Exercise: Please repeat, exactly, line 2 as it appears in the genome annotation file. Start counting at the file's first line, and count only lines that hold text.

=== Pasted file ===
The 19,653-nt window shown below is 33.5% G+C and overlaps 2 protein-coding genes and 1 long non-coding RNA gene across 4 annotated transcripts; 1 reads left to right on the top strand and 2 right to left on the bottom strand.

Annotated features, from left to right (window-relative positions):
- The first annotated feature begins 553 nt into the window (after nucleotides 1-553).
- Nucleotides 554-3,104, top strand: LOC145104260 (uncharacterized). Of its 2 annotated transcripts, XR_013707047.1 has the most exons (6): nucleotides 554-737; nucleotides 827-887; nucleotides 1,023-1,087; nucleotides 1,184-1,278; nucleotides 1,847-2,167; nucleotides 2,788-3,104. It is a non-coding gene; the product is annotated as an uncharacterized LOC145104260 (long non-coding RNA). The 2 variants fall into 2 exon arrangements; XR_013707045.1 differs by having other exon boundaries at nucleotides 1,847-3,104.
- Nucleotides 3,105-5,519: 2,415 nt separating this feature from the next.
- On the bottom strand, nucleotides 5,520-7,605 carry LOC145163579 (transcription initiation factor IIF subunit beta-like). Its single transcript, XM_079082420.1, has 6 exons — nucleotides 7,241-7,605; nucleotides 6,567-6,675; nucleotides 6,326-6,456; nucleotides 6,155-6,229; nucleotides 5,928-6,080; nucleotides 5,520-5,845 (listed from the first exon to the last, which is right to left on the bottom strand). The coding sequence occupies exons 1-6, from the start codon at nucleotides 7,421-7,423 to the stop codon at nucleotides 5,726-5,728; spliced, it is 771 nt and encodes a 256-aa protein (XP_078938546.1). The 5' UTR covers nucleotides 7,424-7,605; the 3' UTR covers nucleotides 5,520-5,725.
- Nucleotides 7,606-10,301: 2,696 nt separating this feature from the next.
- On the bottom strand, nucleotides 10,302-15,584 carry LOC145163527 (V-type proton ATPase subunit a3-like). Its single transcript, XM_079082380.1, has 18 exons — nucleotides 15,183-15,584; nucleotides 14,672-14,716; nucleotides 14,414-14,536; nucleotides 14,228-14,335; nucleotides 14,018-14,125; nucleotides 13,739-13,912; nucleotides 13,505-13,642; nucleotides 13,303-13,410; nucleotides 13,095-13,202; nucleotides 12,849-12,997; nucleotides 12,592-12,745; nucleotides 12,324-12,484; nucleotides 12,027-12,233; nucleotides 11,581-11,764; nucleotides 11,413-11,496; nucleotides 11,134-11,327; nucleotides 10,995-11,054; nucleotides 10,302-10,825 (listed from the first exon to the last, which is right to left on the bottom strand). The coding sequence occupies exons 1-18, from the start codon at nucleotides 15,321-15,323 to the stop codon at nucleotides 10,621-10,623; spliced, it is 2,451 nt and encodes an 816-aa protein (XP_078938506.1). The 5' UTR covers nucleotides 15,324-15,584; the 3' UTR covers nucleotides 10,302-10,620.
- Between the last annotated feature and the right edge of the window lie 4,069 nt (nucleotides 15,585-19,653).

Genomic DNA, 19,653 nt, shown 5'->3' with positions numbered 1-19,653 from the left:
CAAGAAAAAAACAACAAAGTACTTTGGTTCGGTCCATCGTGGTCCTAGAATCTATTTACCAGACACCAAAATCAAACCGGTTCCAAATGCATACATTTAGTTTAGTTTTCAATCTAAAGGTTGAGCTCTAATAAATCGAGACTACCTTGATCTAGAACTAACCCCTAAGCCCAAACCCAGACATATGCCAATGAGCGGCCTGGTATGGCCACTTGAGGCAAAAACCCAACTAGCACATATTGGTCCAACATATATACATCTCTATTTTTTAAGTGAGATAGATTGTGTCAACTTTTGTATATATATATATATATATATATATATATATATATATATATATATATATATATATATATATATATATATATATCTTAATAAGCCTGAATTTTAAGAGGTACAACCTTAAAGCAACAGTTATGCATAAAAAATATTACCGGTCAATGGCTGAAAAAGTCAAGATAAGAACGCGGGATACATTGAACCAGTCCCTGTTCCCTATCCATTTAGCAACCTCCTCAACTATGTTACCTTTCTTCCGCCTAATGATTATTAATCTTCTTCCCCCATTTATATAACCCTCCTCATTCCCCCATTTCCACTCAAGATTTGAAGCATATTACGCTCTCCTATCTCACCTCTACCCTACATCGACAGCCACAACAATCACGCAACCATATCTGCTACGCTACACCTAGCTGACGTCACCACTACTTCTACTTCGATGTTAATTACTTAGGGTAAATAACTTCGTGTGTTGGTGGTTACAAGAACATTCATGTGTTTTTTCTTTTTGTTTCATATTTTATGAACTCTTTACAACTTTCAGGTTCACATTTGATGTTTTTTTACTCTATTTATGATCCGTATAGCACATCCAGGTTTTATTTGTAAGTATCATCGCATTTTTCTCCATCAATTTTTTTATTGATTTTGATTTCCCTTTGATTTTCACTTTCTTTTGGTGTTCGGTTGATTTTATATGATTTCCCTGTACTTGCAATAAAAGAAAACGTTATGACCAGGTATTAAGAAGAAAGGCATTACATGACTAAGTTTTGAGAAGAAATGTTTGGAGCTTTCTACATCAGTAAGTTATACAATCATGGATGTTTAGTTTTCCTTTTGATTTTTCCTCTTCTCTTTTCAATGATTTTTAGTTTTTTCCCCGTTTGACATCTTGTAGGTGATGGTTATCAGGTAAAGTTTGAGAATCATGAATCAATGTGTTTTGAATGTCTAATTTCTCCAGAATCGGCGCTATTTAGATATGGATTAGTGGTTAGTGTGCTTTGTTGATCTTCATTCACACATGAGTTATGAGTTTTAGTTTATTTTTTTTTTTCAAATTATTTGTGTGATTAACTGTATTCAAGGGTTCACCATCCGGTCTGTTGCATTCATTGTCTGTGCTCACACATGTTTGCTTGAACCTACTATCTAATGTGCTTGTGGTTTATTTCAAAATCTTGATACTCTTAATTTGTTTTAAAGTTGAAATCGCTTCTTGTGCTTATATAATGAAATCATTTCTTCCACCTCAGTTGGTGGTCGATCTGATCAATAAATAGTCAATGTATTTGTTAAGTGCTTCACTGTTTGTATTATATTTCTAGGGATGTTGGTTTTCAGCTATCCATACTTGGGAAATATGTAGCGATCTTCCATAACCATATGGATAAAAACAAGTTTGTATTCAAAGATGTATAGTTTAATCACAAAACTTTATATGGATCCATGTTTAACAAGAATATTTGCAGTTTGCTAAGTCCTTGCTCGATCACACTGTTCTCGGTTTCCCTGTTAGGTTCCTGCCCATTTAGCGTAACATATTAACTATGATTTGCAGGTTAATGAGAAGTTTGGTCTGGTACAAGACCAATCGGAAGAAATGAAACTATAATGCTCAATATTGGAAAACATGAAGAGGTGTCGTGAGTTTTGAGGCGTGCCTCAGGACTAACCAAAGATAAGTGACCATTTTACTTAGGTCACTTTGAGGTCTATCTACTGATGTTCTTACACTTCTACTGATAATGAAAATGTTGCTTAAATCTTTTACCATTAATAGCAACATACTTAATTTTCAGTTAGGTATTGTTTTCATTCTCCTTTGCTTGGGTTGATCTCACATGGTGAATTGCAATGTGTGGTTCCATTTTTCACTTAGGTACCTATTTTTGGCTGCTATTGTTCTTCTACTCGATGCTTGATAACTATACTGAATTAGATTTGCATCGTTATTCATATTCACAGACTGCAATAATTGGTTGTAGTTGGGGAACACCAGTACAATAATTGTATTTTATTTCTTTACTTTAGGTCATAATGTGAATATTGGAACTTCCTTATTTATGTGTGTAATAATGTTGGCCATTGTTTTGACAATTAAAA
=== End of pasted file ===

Annotated features, from left to right (window-relative positions):